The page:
NHL's RFA problem is more about the GMs, not the players

Yahoo Sports Canada

As we enter what feels like Week 6,000 of the Mitch Marner/Charlie McAvoy/Zach Werenski/Brayden Point/Mikko Rantanen saga, I’ve been thinking a lot about how we got here.

There are various points at which you can say the market for RFAs shifted from guys taking (often far) less than they were worth to guys getting paid market value. I tend to think it happened when William Nylander refused to sign for a penny less than he thought he was worth, dragging the saga until almost the start of December and, in doing so, sorta-kinda torpedoing his own season.

But others will contend it was when Leon Draisaitl — who’s often seen as more of a sidekick to Connor McDavid than a great player in his own right, capable of driving his own production — getting $8.5 million from the Oilers. But Edmonton is sometimes implicated going even farther back than that, to when Taylor Hall, Ryan Nugent-Hopkins, and Jordan Eberle all got contracts that were, at the time, a bit rich.

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(This ignores the guys like Alex Ovechkin, Sidney Crosby, Evgeni Malkin, Auston Matthews, and Connor McDavid. They all cashed in big but they’re rightly seen as generational talents to whom normal rules simply don’t apply.)

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But apart from Nylander in the list above, doesn’t it seem like almost all those guys ended up having been, I don’t know, underpaid? The idea that Taylor Hall will make $6 million against the cap this season, as he has for the previous six, is at this point silly. Injuries aside, a player that good is worth a hell of a lot more than the $6-million AAV Timo Meier signed for on July 1.

Some of that value is, obviously, kind of built the way the salary cap works. When Hall signed his extension, it was worth 10 percent of the cap; today, Meier’s identical cap hit makes up less than 7.4 percent. But let me make a prediction here: If both players stay healthy, Hall’s very likely to be worth that extra 2.6 percent. And more.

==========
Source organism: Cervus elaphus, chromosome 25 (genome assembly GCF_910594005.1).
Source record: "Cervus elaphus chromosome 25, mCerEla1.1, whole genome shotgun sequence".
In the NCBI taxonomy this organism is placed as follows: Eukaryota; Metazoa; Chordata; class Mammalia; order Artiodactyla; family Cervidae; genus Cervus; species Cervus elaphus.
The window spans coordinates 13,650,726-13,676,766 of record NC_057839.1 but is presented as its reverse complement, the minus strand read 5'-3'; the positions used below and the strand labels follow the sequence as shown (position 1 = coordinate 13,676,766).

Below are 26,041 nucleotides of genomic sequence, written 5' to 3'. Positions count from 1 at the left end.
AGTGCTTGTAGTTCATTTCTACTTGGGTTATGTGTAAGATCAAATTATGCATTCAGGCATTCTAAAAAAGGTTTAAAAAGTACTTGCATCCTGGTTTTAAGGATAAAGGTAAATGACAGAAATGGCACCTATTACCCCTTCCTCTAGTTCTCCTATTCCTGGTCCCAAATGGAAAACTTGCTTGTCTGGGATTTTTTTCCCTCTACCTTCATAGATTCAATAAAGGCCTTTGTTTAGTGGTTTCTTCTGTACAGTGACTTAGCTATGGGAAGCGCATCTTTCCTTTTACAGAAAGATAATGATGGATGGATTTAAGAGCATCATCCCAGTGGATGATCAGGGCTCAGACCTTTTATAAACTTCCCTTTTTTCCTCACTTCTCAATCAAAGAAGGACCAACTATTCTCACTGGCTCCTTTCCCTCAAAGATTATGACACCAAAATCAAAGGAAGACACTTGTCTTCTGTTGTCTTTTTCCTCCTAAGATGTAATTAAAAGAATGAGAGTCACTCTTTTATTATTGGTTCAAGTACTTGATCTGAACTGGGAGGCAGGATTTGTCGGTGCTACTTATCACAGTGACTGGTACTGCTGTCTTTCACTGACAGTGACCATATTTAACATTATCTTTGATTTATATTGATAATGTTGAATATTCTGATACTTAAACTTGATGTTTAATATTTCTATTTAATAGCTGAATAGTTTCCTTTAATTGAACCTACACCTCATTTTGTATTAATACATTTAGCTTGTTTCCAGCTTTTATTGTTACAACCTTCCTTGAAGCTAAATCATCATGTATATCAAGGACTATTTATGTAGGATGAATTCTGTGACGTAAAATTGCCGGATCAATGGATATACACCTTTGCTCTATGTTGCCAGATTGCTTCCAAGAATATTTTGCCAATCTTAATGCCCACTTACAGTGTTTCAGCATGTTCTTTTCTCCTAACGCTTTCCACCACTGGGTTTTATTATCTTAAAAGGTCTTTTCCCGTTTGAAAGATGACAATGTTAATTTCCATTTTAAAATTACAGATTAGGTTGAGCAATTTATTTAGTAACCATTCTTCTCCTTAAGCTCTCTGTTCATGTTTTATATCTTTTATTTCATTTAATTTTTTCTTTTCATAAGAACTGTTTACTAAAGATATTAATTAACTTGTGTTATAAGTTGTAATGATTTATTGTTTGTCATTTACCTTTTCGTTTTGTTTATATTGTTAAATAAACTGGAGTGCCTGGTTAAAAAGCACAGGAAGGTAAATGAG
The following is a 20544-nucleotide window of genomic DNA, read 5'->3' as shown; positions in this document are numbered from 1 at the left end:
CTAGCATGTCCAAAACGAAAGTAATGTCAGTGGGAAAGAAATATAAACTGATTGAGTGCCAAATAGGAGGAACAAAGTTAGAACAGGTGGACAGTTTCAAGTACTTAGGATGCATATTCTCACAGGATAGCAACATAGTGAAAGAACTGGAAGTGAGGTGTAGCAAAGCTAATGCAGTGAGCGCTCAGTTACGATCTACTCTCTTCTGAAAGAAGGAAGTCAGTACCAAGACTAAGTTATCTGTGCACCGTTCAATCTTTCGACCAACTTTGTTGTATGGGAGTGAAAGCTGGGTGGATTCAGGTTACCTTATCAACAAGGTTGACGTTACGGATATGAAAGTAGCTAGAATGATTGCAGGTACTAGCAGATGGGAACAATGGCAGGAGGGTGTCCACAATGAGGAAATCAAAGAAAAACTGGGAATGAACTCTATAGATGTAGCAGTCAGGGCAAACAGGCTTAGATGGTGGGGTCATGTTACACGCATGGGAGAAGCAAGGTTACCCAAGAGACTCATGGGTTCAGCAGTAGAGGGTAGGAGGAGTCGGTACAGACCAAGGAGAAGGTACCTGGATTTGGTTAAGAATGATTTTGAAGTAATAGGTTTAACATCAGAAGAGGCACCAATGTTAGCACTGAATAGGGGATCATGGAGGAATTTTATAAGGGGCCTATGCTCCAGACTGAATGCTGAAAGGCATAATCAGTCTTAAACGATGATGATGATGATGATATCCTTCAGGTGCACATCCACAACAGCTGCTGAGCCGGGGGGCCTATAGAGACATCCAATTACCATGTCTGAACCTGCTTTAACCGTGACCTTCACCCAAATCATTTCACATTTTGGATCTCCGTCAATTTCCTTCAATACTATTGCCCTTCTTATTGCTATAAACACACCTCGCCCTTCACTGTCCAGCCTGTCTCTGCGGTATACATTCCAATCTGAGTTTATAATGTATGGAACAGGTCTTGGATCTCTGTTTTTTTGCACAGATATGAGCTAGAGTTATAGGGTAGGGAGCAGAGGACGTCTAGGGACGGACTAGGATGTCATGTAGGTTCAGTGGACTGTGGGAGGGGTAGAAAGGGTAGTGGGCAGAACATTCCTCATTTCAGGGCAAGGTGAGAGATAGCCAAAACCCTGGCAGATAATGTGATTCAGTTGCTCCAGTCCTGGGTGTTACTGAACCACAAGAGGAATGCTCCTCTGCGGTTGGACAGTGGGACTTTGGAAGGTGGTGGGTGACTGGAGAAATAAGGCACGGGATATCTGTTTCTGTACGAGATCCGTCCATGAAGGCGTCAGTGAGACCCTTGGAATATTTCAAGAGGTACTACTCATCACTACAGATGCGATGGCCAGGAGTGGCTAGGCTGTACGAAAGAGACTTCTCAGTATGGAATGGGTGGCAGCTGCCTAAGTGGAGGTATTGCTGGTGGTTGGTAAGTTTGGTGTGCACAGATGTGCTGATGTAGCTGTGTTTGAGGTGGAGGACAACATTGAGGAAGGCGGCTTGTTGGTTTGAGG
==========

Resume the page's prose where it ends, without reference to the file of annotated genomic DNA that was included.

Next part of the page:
And you can do this with any of the above. The Draisaitl signing was risky, but even if he only rides in McDavid’s sidecar for the foreseeable future, he’s likely to be worth more than even Sebastian Aho’s comparable cap hit. That’s not a knock on Aho, and certainly the McDavid factor can’t be ignored, but the point remains.

Teams with RFAs appear to be waiting for Mitch Marner to set the market. (Photo by David Kirouac/Icon Sportswire via Getty Images)
Teams with RFAs appear to be waiting for Mitch Marner to set the market. (Photo by David Kirouac/Icon Sportswire via Getty Images)

So for all the grumbling about these guys resetting the market for RFAs and the Death of the Second Contract, you’d have a hard time arguing they’re not going to meet or exceed the value of their deals. Why? Because as the cap grows and 21- and 22-year-olds sign for big money, they’re doing so for the primes of their careers and maybe a couple years after, depending on the term. There’s a growing understanding in the league that really good players who have “only” been in the league two or three years can be — and often are — more valuable than really good players hitting UFA status at 27 and 28.

The former have room to grow, the latter not so much. It’s that simple. So while people around the league apparently feel more than welcome to complain behind demands of anonymity about Mitch Marner trying to get a double-digit AAV, none did the same when Florida gave Sergei Bobrovsky a $10-million AAV. But by the time Marner’s eventual deal ends, which will have been more “worth it” to the team giving out that deal? I have a guess!

What GMs are actually mad about is that they have to change the way they’ve done business forever. They can no longer rely on cronyism and whataboutism to get guys in their early 20s to take considerably less than they’re worth just so they can give some 29-year-old too much money for the next six years. Just because Morgan Rielly or Nazem Kadri took less than they deserved doesn’t mean Matthews, Nylander or Marner should.

Restricted free agency shouldn’t exist in the first place (neither should the draft, but that’s another take). But if it is going to exist, the only thing it should do is give controlling teams the ability to get compensation or the right to match if their RFA signs elsewhere.

And if that means we’re approaching a future where GMs no longer have the flexibility to give the Tyler Myerses of the world $6 million just because they’ve been in the league for eight years, then guess what? That’s RFAs doing them a favor.

Ryan Lambert is a Yahoo! Sports hockey columnist. His email is here and his Twitter is here. All stats/salary info via Natural Stat TrickEvolving HockeyHockey ReferenceCapFriendly and Corsica unless noted.

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